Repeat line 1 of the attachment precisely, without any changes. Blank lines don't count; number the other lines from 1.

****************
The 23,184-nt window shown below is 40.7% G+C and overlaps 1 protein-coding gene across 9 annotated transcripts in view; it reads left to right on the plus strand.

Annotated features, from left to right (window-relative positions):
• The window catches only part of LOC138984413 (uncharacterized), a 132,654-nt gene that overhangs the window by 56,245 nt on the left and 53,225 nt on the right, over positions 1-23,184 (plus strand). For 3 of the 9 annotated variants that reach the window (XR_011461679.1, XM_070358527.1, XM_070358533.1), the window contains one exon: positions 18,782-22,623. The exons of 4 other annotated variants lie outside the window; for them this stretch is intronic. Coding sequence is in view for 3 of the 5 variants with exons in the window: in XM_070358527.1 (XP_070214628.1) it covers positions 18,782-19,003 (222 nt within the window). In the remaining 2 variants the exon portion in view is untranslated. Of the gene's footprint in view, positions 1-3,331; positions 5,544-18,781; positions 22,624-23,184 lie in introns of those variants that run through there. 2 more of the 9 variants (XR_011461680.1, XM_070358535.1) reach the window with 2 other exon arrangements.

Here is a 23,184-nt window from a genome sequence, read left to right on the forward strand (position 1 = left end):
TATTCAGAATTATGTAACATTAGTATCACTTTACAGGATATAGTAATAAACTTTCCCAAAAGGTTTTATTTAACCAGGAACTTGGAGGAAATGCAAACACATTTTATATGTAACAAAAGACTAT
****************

The 23,184-nt window shown below is 40.7% G+C and overlaps 1 protein-coding gene across 9 annotated transcripts in view; it reads left to right on the plus strand.